When Eugene Johnson III asked his ex-wife for a photograph of their two children, he hardly thought it would result in a court battle that ultimately would end up in the laps of nine Supreme Court justices.
Johnson, now a 41-year-old Georgetown behavioral psychologist, divorced his wife in 1968 after six years of marriage. She got custody of the children; he got visitation rights.
But when Johnson's former wife, Deborah, and her new husband, John O. LaGorce II, decided to adopt the two children against Johnson's wishes, the struggle over who would be the children's legal father ended up in court.
Over Johnson's protests, a D.C. Superior Court judge granted the LaGorces' adoption of the two children, ruling that although Johnson's fatherly feelings were important, the adoption was in the children's "best interest."
Just what an adopted child's best interest really is, and how it is weighed against the parental right of a father who neither has abandoned nor neglected the child, is apparently what the Supreme Court wanted to examine when it agreed on Monday to hear Johnson's appeal.
Johnson, who works for a research organization in Georgetown, says his former wife and her husband have not permitted him to see his children at all for the past five years.
From mutual friends, he knows that his 16-year-old daughter is interested in the arts, especially painting. His 14-year-old son likes soccer and fishing. Both attend private schools in the Washington area.
Some of Johnson's friends have advised him to kidnap his children while they are at school, but Johnson says he is a "nonviolent person (who ) had faith the system would eventually work out" for him.
He says his former wife has inculcated their children with different values from his own and that he, as the natural father, should be a "significant other person" in their rearing. Johnson met his wife while she was a student at Sweet Briar College, he at Washington & Lee University. He considers himself somewhat counterculture with different values from his wife, whom he describes as a conservative Boston debutante.
"I was faced with the choice of physically taking them, or having someone appointed by the court drag them to me. I was put in a position where all roads to my ex-wife and the children's stepfather were blocked," he said.
After the divorce, Johnson visited with the children several times, taking them on trips, then faithfully dropping them off at the servants' entrance to his ex-wife's Georgetown house, he says.
Over a period of time, however, the children began to object to seeing him. Johnson says he suspects that the protests were inspired by their mother. Court papers showed that the children did apparently object to his overtures.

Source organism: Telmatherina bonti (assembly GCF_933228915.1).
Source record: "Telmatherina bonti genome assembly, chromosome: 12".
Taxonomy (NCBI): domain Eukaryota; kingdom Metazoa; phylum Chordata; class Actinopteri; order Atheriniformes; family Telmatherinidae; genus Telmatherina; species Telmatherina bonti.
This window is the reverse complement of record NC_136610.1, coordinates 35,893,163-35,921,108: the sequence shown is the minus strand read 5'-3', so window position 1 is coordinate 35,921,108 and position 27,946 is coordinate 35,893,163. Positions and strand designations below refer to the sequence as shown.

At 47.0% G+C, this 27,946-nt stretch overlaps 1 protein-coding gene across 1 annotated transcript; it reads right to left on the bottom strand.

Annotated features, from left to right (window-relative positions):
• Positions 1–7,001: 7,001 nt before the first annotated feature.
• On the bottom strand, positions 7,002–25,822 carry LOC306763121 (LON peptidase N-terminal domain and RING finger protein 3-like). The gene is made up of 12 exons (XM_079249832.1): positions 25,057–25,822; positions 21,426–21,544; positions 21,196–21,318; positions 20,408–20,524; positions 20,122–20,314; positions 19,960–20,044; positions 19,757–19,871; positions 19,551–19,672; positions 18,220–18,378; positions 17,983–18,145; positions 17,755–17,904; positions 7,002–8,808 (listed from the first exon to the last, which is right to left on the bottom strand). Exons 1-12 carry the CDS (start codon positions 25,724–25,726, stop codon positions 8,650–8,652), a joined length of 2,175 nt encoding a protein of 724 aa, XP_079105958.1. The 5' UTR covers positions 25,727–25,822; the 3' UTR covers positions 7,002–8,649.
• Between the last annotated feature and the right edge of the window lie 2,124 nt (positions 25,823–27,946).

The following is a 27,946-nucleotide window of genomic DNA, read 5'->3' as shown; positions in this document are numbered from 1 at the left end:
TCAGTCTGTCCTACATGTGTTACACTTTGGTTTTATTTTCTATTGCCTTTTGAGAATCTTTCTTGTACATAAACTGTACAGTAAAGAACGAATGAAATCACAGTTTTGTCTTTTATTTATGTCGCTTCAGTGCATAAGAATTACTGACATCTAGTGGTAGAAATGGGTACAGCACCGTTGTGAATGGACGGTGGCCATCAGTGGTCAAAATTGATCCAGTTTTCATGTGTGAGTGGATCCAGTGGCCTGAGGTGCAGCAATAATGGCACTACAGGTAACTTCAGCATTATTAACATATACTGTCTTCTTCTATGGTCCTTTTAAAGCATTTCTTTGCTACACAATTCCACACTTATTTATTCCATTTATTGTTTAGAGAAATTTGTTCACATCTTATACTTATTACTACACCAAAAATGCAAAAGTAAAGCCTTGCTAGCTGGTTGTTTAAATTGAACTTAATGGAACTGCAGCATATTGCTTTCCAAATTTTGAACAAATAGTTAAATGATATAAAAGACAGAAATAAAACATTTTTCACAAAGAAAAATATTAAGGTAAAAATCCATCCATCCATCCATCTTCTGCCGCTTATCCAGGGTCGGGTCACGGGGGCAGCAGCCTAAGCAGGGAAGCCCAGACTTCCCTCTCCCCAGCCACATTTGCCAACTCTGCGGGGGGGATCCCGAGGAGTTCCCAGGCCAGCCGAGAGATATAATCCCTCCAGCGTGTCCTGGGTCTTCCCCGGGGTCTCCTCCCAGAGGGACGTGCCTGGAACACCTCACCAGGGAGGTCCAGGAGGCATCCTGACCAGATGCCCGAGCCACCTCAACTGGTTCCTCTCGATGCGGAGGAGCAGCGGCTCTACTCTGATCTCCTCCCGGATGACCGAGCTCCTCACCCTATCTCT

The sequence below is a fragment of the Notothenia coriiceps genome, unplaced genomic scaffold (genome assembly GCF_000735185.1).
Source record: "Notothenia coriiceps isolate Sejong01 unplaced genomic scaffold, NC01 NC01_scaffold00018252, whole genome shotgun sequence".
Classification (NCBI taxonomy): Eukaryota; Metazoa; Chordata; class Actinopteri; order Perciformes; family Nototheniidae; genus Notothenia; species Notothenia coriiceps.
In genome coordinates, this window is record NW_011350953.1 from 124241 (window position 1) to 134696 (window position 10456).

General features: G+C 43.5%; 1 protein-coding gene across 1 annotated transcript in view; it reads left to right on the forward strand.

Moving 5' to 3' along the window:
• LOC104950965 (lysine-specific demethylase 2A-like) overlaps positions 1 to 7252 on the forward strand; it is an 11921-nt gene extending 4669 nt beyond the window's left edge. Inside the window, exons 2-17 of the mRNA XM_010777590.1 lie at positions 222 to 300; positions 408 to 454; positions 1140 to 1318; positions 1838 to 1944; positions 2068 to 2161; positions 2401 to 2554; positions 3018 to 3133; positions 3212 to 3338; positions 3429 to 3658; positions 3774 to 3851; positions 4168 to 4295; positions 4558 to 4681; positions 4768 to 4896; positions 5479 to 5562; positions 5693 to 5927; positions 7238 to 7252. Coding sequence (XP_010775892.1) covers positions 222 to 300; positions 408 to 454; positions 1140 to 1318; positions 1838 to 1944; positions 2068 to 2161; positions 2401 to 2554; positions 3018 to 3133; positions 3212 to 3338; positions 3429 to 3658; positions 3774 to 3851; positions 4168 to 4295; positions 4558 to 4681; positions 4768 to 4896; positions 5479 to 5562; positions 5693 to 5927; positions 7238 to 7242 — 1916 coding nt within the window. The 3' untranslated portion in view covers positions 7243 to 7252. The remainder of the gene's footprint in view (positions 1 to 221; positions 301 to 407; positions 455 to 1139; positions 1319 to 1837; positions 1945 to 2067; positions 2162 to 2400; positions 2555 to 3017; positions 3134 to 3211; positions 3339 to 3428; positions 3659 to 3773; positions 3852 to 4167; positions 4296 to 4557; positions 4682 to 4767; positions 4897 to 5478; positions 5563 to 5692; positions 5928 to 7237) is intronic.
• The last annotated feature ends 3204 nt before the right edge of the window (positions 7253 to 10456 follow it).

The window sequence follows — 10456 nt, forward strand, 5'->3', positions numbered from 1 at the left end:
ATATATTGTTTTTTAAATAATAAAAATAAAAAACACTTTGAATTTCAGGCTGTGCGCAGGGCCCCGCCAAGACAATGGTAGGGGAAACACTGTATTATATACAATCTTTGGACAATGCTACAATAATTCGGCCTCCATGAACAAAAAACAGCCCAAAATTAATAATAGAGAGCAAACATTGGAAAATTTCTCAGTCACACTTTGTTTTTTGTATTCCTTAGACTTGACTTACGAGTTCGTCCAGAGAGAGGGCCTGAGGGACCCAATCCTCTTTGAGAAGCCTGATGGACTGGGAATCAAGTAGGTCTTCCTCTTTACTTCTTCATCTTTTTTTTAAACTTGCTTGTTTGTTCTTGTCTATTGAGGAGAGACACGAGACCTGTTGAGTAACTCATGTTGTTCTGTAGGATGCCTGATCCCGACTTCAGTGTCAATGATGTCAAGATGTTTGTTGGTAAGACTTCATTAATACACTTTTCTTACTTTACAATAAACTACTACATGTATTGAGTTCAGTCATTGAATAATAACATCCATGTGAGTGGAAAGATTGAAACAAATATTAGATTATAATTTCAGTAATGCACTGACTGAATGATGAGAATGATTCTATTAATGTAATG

"The big advantage of the adoption would be to keep Gene (the father ) from coming around" and "sort of declare (us ) legally (a family )," said Johnson's son according to a court transcript. His daughter said the adoption would mean that she would not be "hassled" on her birthday. "I got some roses that said 'From your loving father'. . . we wouldn't have to bother with any of those."
The LaGorces and children were not available for comment, according to their attorney, Hal Whitt.
But whether his children want to see him or not is not the issue, Johnson says. As their father, he has certain parental rights. The children might agree to see him later in their life and their relationship should not be severed now, he said.
The LaGorces initiated adoption proceedings in 1977 shortly after the children's mother received a phone call from Johnson requesting a photograph of the children.
D.C. Superior Court Judge Paul R. Webber III conducted an extensive hearing on the adoption petition, in which he heard from the children, the natural parents and the stepfather. A child psychiatrist also provided his opinion on the mental health of the children.
Judge Webber found that the children viewed their stepfather as their real father and that there was evidence the children were under extreme emotional stress as the result of being legally obligated to visit with their natural father.
Webber based his 1978 adoption award to LaGorce on Johnson's failure to visit his children during a five-year period after the divorce. Webber said that while he recognized Johnson's love for his children as a natural father, the adoption would give "final security to the family unit" of which the children were now a part, instead of "leaving them to wander upon a course of uncertainty in the hope that some day they will be able to accept and benefit from (johnson's ) love."
Johnson says that he had no intention to abandon the children -- which can justify an adoption proceeding -- but had made a conscious effort to avoid emotional upset that seemed to occur whenever he saw them.
Judge Webber's decision was affirmed by the D.C. Court of Appeals last December. The Supreme Court's agreement to review it, however, could have broad significance in similar adoption cases, says Johnson's attorney, Edward L. Genn. But for Johnson, the case's significance is simply a last desperate attempt to contact his children. "We were three peas in a pod," he said.